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TheRedFox

File Associations in Windows 98SE

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There's probably already a topic like this, but i searched and didn't find it. So, does anyone happen to know how to change the default program for files of a specific extension to be opened to? In Windows XP, all I have to do is go into properties, but i can't seem to find any similar properties entry in my Windows 98SE. I hope that you can help me. Thank you.

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You should look at the View - Folder Options - File Types in the Windows Explorer window.

I had to translate the function names from the Polish language. So, the real English names could be different, I'm afraid.

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I'm finding that many non-music file extensions which are nothing to do with music are being described by my machine as Real Media files.

Edited by celtish

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I'm running as my default file manager great Total Commander (I've boughted it long time ago). It's easy because under files menu you have function - Associate with.

Edited by rainyd

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thanks for your help. Total commander looks interesting, but idk if i want to make that drastic a change. as far as the file types go, I can find the menu and it tells which extension opens with which program, but i can't figure out how to change that. any helP?

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I think the easiest way is to delete the current file extension entry. Then o open a file of the deleted type. Explorer will ask what application you want to open the file with. Choose the right application and enable the checkbox for the explorer to remember the selection.

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I think the easiest way is to delete the current file extension entry. Then o open a file of the deleted type. Explorer will ask what application you want to open the file with. Choose the right application and enable the checkbox for the explorer to remember the selection.

Not easy enough :) There's no need to delete the file association first. You can right-click on the file while holding the shift key, this will bring up "Open With" in the menu. Make sure that "always use this program to open this type of file" is checked and you have your new file association.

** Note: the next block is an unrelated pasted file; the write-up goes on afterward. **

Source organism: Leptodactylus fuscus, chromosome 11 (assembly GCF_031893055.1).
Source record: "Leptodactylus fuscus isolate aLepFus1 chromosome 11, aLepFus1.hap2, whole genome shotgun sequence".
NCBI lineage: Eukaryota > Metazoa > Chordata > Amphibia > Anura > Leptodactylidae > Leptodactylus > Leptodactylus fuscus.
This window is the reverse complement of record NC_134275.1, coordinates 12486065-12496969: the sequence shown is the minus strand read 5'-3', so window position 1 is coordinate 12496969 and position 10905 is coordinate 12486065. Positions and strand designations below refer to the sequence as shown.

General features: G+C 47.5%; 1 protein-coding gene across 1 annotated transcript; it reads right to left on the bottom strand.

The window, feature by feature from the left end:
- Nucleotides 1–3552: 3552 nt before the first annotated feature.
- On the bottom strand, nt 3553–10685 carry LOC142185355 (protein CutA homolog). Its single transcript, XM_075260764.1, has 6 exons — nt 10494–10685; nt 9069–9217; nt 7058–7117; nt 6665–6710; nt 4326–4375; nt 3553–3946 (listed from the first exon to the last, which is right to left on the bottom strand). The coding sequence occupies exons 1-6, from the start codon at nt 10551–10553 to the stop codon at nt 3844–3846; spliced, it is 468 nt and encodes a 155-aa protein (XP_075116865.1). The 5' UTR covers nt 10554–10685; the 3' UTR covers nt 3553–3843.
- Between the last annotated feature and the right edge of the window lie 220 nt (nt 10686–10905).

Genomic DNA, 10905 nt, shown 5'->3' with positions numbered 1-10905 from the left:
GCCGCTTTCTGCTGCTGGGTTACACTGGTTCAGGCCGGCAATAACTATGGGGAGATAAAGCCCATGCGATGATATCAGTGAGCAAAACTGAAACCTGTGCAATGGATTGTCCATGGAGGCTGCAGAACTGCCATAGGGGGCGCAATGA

Personally I prefer the method that you mentioned before, filetypes in folder options. Besides managing file-associations you can also edit or create shell extensions and customize icons.

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Indeed it does work. But, if the cursor is moved after holding down the shift key, right click brings wrong options. So, it is necesary to point hold the shift down, then right click. If by an accident mouse moves by a point, wrong context menu will be displayed.

Edited by Sfor

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Right click trick part two, improved: :) Select target file first with left click. Now press shift and rightclick and you'll never miss again because your mouse pointer doesn't need to be hovering over your file anymore.

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It happened to me to move the mouse by a point during the right button clicking.

So, the safest would be to press the shift, then the context menu key (right click) on the keyboard.

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I knew about the right clicking trick in order to get the open with, but I never before noticed the "change to default" option. lol. unobservant, I guess. I learned the shift trick from windows 95, cause I had a 95 laptop for a bit. I also knew that clicking it first, then holding shift and right clicking was a better idea. thanks for the help. I'm sure many people have learned something useful from this thread.

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When one uses the "Open With" method to re-associate default file actions a unique entry is made into the registry, but the original entry remains.

original situation

[HKEY_CLASSES_ROOT\.txt]

@="txtfile"

gets paired with:

[HKEY_CLASSES_ROOT\txtfile\shell\open\command]

@="C:\\WINDOWS\\NOTEPAD.EXE %1"

because the default (@) line's entry matches exactly the text after the first backslash in the second group's name.

@="txtfile"

[HKEY_CLASSES_ROOT\txtfile\